Design Process

There are many considerations when designing and building a best-in-class Bluewater cruising catamaran.  Thousands of hours are spent reviewing every small detail, to ensure that the resulting design will withstand the scrutiny of the educated sailor while keeping the crew safe and secure.

Sound design principles are timeless.  While taking advantage of innovations, the Antares design team established certain target characteristics to maintain the Antares as the world’s best liveaboard.

  • Good performance under sail or power

  • Comfort underway and at anchor

  • A feeling of continuity and community in the boat’s public spaces

  • Primary safety through professionally engineered structures and manageable sail-handling gear

  • Secondary safety through watertight bulkheads and energy-dissipating structures

Catamaran Hull Form

The hull has a narrow waterline beam to maximize performance. The sections aft are designed to support the full aft cabin configuration with buttock lines that run out at a milder angle. This produces a faster, better-supported hull. The resultant slight submergence of the very narrow transoms is not a significant drag factor, especially as the water leaves cleanly at moderate speeds. The stem has been given only a mild rake angle to maximize waterline length and useful interior space within the length parameter.

From a fine entry at the waterline, the bows are mildly flared upward to provide wider drier deck areas forward. The keel and rudder are designed using N.A.C.A. sections selected for their stall and drag characteristics. The chosen draft gives a good balance of windward ability with the freedom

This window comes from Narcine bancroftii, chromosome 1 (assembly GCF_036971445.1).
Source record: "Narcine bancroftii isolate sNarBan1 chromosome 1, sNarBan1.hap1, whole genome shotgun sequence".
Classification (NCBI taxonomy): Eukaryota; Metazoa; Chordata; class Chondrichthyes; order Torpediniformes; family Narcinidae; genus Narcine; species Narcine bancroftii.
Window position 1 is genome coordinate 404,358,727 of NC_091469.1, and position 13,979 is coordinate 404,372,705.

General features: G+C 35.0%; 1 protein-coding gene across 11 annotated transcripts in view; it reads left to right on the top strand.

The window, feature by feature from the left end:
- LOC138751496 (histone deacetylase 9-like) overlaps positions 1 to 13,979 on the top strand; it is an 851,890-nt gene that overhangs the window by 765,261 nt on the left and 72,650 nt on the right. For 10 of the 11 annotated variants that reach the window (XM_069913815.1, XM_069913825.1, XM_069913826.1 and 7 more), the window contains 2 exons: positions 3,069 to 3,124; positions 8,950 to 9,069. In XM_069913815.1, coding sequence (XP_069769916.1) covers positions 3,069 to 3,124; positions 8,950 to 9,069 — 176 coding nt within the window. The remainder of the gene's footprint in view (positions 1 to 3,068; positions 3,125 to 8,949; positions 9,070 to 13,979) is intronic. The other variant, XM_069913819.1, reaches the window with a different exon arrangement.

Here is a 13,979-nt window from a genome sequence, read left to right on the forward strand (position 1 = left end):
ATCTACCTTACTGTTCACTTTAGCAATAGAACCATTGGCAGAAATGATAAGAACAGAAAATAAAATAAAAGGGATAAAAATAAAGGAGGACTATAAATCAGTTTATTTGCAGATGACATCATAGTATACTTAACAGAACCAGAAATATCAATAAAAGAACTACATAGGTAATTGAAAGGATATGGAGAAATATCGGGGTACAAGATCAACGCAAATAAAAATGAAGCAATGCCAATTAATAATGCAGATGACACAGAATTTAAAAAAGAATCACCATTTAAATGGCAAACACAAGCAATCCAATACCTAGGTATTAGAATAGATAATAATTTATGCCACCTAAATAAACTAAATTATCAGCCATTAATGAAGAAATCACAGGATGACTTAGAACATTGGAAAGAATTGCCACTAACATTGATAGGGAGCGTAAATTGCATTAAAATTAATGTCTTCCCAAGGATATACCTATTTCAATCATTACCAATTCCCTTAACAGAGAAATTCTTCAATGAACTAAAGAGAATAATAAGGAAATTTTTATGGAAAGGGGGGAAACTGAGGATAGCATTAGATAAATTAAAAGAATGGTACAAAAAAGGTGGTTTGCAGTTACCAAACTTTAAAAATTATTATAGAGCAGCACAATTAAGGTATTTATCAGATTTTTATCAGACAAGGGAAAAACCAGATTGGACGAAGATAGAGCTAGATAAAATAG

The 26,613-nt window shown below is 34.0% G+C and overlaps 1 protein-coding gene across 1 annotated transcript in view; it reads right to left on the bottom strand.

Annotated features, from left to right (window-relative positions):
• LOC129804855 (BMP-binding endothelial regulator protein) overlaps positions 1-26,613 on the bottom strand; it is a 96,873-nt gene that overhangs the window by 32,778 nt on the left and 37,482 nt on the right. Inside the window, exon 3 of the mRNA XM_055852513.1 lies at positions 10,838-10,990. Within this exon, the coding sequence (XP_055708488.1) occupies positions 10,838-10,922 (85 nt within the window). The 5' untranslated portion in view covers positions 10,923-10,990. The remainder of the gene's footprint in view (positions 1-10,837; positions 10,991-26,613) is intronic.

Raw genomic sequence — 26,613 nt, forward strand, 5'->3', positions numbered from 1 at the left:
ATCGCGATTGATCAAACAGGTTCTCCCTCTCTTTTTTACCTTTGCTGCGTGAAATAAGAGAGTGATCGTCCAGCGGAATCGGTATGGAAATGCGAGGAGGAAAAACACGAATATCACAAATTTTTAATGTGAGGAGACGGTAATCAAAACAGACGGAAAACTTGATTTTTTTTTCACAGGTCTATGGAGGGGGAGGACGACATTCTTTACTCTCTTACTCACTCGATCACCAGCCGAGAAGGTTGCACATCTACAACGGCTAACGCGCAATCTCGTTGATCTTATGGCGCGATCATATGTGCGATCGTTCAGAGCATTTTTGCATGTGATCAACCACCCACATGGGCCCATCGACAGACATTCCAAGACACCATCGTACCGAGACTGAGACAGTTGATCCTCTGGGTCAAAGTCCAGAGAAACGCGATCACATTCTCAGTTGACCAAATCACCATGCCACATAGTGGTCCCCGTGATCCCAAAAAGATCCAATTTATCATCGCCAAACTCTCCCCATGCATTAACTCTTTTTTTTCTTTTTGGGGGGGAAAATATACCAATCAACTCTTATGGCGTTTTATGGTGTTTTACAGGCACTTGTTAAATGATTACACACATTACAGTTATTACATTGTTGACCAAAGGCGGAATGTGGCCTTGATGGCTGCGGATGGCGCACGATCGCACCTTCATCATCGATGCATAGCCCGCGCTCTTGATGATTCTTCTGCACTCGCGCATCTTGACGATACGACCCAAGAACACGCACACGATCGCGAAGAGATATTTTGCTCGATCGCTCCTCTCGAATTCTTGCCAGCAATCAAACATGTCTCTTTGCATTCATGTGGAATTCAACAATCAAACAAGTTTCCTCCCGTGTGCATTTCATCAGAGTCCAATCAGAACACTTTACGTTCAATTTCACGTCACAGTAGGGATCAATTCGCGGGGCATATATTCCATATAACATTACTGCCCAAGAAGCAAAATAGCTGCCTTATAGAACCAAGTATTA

The accommodations of the Antares were largely set by three desirables:

  • A bridge deck 30 inches above the loaded waterline

  • 16 inches of unobstructed walkway in the side decks

  • Queen-size mattresses in the aft cabins

By keeping the hull floors within 30 inches of the bridge deck height, we were able to maintain a feeling of airiness in the hulls as well as providing an integrated and open layout arrangement.

The opportunities for light and air in this vessel have been given full rein. There is a view forward from the dining table, while those in the aft cabins have a view aft from their beds.

Cockpit, Deck and Rig

It has been remarked that most sailors live primarily on a boat, rather than in a boat, so considerable energy was devoted to the Antares catamaran’s upper works. As with the earlier boats, Antares cockpit has a hard bimini that mounts the main traveler and 4 solar panels (enough to supply a large portion of the vessel’s electrical requirements) and this is fitted for various canvas configurations up to a full enclosure. The cockpit seats flank a removable 6-place dining table. Access to the boat is through a sliding, tempered-glass door. The cockpit sole continues at one level to the aft deck; steps descend the transoms to an oversize step for swimming and dinghy boarding.

We have watched as advances in electronics enabled Antares owners to transfer navigational functions to the helm. Accordingly, the Antares catamaran helm area was shaped to accommodate a range of electronic navigational devices. A double-width seat, requested by many, is included. Running rigging is led from the mast, under the bridge deck, and back up to winch pedestals at the helm (self-tacking jib and main sheets) and on the aft deck (halyards). The pedestals can mount electric winches if desired. This layout is very convenient to access, and clears the deck of lines, increasing safety for those on deck. Genoa sheet winches can be fitted on the aft cabin tops. A large volume of stowage is provided under the cockpit and the aft deck for bicycles, outboard motors, and a life raft.

We are pleased with the way the vessel has taken shape and we sense a unique character that we know will provide great satisfaction to its designers, builders, and most especially, to the owners.